“Many of them sleep [in the encampments] because they can’t stay in the shelter because of the crowds, because of some of the rules that we may have here and some of the issues that they may have, but if they’re placed in housing with the supportive services that go with it then they can live a very normal life,” Adams said.
While visiting other areas, like under the Claiborne overpass, to see if individuals may have migrated to other camps, Fox 8 caught two schoolteachers in an act of kindness.
“It was really heartwarming,” Jasmine Rovaris said.
“We had a Thanksgiving potluck today and so all the extra food we had, instead of just throwing it away, we decided to bring it to the homeless,” Chyna McCormick said.
“And this is the season of giving thanks and giving back to the community,” said Jasmine Rovaris. “As a community it’s our job to help give back.”
UNITY hopes others feel the same way and is asking for donations of gently used household goods and furnishings as that is not provided in federal grants. Kegel said it took a lot of people coming together to make Friday happen including months’ worth of outreach. She said they were able to set people up with furnishings and move-in kits but the need for donations is still there and continues to grow.
Kegel explained the state provided funding for rent assistance and case management; meanwhile, the city will provide ongoing case management and rent assistance funding once the state funding runs out.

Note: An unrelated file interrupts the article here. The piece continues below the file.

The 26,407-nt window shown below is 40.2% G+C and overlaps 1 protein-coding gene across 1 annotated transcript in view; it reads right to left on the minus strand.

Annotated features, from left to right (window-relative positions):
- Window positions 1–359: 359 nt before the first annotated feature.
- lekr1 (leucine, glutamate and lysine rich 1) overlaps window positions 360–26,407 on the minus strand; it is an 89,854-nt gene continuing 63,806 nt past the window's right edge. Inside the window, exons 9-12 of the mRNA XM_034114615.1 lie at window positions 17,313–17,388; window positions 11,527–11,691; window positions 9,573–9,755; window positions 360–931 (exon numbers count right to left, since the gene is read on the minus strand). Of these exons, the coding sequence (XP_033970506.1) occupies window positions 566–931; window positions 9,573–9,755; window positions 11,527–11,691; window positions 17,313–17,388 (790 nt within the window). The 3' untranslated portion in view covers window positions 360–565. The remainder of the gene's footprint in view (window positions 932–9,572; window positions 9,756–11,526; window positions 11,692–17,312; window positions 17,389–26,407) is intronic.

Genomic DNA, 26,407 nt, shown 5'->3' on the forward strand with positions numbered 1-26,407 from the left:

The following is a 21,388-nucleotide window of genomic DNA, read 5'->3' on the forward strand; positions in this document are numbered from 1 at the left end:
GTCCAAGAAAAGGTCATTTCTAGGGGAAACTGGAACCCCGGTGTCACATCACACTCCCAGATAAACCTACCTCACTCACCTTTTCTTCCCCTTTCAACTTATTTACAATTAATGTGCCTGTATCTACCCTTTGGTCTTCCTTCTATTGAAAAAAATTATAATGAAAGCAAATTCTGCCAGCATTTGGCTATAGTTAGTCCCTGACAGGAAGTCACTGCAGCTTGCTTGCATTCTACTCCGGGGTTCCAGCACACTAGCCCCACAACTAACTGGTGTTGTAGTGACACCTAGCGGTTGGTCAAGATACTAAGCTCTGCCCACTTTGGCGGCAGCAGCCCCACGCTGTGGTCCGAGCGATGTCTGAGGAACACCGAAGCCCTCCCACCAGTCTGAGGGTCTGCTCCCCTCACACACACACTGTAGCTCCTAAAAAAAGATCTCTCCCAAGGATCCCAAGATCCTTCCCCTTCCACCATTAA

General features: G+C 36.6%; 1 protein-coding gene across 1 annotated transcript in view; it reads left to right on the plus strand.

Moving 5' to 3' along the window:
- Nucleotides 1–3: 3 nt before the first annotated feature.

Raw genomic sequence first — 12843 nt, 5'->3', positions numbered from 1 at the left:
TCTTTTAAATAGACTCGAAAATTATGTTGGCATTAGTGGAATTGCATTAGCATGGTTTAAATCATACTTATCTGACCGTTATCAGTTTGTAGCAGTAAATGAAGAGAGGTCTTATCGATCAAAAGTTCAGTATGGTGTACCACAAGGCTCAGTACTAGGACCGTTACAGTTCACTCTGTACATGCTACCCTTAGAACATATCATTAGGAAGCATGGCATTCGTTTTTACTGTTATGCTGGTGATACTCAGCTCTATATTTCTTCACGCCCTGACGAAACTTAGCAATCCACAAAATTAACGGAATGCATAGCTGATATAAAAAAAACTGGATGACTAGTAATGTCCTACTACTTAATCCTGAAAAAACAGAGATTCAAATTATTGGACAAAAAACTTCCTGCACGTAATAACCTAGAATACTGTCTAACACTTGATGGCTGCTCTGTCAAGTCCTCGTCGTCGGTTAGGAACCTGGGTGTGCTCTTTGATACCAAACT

UNITY has been doing outreach for a long time and out on the streets daily, but Kegel said Friday’s move was a place-based strategy focusing on one specific camp.
UNITY has a community task force to reduce street homelessness that secured a huge federal grant that will arrive in January and has the resources to house 420 additional people off the street.
“Combining that with additional resources from the city and the state, we believe we can house virtually every person on the street in the coming year, and we continue the work as we speak. We’re working in a variety of camps,” Kegel said.
She said they need a continued commitment from everyone to keep the momentum going. Kegel believes what is driving homelessness is primarily the shortage of affordable rental housing.
“That’s what all the studies show determines whether one city has a high rate of homelessness relative to another. New Orleans has a terrible affordable housing crisis. Currently, the fair market rent for a one-bedroom apartment is $1,150 a month and about a quarter of our cities people are living below the poverty line. How are they supposed to afford these rents? So, everyday people are showing up on the street and in shelter who weren’t homeless the day before,” Kegel said.
Kegel said the resources that they’ve normally had access to have been inadequate in keeping up with the inflow of people falling into homelessness.
“The extremely high rents are being driven by pandemic-induced inflation on top of the property insurance rates doubling, and now we’re told that the flood insurance rates are about to skyrocket, as well, and all of that drives rent up as well, and of course the landlords pass that on to the tenants,” Kegel said.